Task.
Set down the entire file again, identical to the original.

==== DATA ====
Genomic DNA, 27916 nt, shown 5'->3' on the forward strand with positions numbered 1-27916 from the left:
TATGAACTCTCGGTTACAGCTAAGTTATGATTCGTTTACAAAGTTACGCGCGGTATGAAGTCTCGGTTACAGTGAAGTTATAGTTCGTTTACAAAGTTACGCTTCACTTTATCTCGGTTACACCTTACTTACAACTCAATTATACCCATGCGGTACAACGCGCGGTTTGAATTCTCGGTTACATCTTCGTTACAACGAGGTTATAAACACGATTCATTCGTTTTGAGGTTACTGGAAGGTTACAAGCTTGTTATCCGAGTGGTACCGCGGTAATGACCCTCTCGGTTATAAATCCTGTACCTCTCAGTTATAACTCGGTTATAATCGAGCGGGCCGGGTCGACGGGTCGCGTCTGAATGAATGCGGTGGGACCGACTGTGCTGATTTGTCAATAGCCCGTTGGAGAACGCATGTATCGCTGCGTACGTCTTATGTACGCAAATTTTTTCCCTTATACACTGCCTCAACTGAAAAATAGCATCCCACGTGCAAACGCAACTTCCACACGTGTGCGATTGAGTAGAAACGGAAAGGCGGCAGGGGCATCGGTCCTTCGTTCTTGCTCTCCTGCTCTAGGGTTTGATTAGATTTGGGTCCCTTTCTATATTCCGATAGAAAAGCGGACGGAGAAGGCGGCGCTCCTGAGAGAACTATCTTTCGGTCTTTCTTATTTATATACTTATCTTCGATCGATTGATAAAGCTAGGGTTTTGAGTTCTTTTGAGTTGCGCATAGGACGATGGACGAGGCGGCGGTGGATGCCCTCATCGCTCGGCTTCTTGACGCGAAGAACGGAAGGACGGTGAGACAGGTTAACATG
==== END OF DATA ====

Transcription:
Genomic DNA, 27916 nt, shown 5'->3' on the forward strand with positions numbered 1-27916 from the left:
TATGAACTCTCGGTTACAGCTAAGTTATGATTCGTTTACAAAGTTACGCGCGGTATGAAGTCTCGGTTACAGTGAAGTTATAGTTCGTTTACAAAGTTACGCTTCACTTTATCTCGGTTACACCTTACTTACAACTCAATTATACCCATGCGGTACAACGCGCGGTTTGAATTCTCGGTTACATCTTCGTTACAACGAGGTTATAAACACGATTCATTCGTTTTGAGGTTACTGGAAGGTTACAAGCTTGTTATCCGAGTGGTACCGCGGTAATGACCCTCTCGGTTATAAATCCTGTACCTCTCAGTTATAACTCGGTTATAATCGAGCGGGCCGGGTCGACGGGTCGCGTCTGAATGAATGCGGTGGGACCGACTGTGCTGATTTGTCAATAGCCCGTTGGAGAACGCATGTATCGCTGCGTACGTCTTATGTACGCAAATTTTTTCCCTTATACACTGCCTCAACTGAAAAATAGCATCCCACGTGCAAACGCAACTTCCACACGTGTGCGATTGAGTAGAAACGGAAAGGCGGCAGGGGCATCGGTCCTTCGTTCTTGCTCTCCTGCTCTAGGGTTTGATTAGATTTGGGTCCCTTTCTATATTCCGATAGAAAAGCGGACGGAGAAGGCGGCGCTCCTGAGAGAACTATCTTTCGGTCTTTCTTATTTATATACTTATCTTCGATCGATTGATAAAGCTAGGGTTTTGAGTTCTTTTGAGTTGCGCATAGGACGATGGACGAGGCGGCGGTGGATGCCCTCATCGCTCGGCTTCTTGACGCGAAGAACGGAAGGACGGTGAGACAGGTTAACATG